Every time she came to Nigeria for holidays, she spent most of the time with Austin and at some point, they started to fuck. They'd had a conversation about it and agreed to leave it at that - when she was in Nigeria, they would hang out, do friend stuff and fuck. No strings, no responsibilities ... just a good old situationship. 

Then, one day Austin sent her a message with six simple words: "I am in love with you." At first, she brushed it aside and told him not to say stuff he didn't mean. "Don't lie to me," she said. But, over the next few months, this guy wouldn't budge and eventually, she found herself believing him. She started to think about him more, miss him more and factor him into her decisions even more. 

By this time, she was almost done with college and faced a choice between staying in America or coming back to Nigeria. DaShaun was getting even more ridiculous by the day and her mother really wanted her to come back to Nigeria, so she did. "I can finally be with Austin," she thought. 


As soon Kemi was done unpacking, she took a quick shower, put on a special dress she had been saving, did her makeup and applied enough perfume to choke a goat. She was going to surprise Austin and she wanted to be perfect. The surprise wasn't her initial plan but he had not been picking his phone for the past three days, which wasn't unusual of Austin when she was in America - he'd just vanish for days on end. Besides, she couldn't think of a better way to make her return to Nigeria even more special. 

When she arrived at Austin's house, there was a car in the driveway. As Kemi walked past it, she could see, from the items littered all over the inside of the car, that it was a woman's car. She smiled, thinking of the similarities between the red SUV and her grey Camry. "Women will always be women," she muttered. 

At the front door, she knocked softly. No answer. She tried again, this time a bit harder. No answer. After about 10 minutes, she decided to check the spot where Austin usually kept a spare key. YES! She opened the door and the first thing that caught her eye was the maroon-colored handbag on the couch. That's weird. The house was hot so she went into Austin's room to take off her dress. 

"WHAT THE FUCK?!," she screamed when she entered the room. There was Austin, the man who had made her believe in love again, who had told her several times that she was all he could think of, in bed naked, his face in between another woman's legs.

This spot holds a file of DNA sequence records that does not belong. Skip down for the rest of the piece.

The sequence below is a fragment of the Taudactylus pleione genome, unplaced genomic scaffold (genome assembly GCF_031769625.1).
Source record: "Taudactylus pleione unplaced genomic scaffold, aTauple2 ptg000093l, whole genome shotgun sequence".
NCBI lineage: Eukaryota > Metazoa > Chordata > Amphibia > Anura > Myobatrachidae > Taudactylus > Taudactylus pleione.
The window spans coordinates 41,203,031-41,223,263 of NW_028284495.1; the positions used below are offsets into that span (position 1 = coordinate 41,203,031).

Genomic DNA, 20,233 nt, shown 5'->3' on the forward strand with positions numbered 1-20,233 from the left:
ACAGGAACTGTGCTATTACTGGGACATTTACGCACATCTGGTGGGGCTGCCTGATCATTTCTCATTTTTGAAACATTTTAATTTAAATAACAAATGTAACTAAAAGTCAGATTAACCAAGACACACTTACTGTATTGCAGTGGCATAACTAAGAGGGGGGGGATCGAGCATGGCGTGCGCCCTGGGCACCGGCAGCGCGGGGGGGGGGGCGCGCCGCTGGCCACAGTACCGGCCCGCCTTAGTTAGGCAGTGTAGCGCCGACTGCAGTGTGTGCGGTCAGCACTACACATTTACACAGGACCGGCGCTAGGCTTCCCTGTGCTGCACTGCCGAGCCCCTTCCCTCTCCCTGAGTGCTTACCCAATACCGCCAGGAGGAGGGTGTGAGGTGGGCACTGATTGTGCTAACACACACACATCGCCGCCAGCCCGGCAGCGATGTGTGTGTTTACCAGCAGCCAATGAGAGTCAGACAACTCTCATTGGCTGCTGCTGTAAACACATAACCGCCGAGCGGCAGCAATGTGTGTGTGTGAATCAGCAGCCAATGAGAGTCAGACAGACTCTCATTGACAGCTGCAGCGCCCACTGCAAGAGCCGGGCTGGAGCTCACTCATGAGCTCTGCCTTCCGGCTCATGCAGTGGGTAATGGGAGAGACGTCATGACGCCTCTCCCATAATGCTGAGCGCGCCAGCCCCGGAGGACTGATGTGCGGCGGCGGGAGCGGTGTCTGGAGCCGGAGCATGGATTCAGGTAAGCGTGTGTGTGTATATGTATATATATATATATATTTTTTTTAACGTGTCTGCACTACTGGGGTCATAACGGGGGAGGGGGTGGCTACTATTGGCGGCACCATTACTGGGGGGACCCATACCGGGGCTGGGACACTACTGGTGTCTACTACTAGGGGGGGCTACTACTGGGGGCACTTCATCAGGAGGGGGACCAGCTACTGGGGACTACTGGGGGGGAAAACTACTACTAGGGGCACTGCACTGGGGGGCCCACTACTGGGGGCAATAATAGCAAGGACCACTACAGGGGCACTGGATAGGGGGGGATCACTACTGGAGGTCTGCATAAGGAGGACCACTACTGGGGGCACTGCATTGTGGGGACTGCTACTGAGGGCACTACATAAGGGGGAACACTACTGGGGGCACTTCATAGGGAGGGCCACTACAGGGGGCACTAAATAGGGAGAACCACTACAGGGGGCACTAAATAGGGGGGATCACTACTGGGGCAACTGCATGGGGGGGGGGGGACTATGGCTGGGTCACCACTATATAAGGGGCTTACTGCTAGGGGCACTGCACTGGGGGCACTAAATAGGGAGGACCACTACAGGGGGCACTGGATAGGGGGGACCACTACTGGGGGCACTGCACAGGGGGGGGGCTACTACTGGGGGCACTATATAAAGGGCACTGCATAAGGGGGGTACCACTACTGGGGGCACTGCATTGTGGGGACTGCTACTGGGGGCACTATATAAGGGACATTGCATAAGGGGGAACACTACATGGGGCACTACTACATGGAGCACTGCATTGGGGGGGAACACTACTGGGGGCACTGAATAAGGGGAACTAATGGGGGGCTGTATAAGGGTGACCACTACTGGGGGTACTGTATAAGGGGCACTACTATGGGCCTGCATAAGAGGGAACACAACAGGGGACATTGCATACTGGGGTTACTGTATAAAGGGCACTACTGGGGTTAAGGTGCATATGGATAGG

She sank to the floor, crying. The memories started to flood in like a highlight reel. Why did he have to lie to her? Why had he been leading her on so elaborately? What did she do to deserve this? 

"Kems, its not what you think," Austin says. "It's not? Then what is it? WHAT THE FUCK IS THIS I'M LOOKING AT IF IT ISN"T WHAT I THINK IT IS, AUSTIN? What is it?," she retorted. She was so angry. She couldn't believe she had been taken for a fool again. After all the progress she had made in her fight against the ghosts of the past that haunted her endlessly. 

As she stormed out of the building, the tears flowed freely. She remembered hr father hitting her mother, she remembered Sola's laugh while Ike raped her and he watched, she remembered the guy that deflowered her and refused to acknowledge that he did, a memory of her father hitting her across the breast joined the carousel. She remembered everything. 

The speedometer was showing 160km/hr but she didn't care. She just drove. An hour and a half later, she found herself at the beach. She got out, sat on the soft beach sand and stared at the waves. She could still feel a searing pain in her chest but the tears weren't flowing anymore. 

Then she took that first step towards the ocean - and never came back. 

Inspired by true events.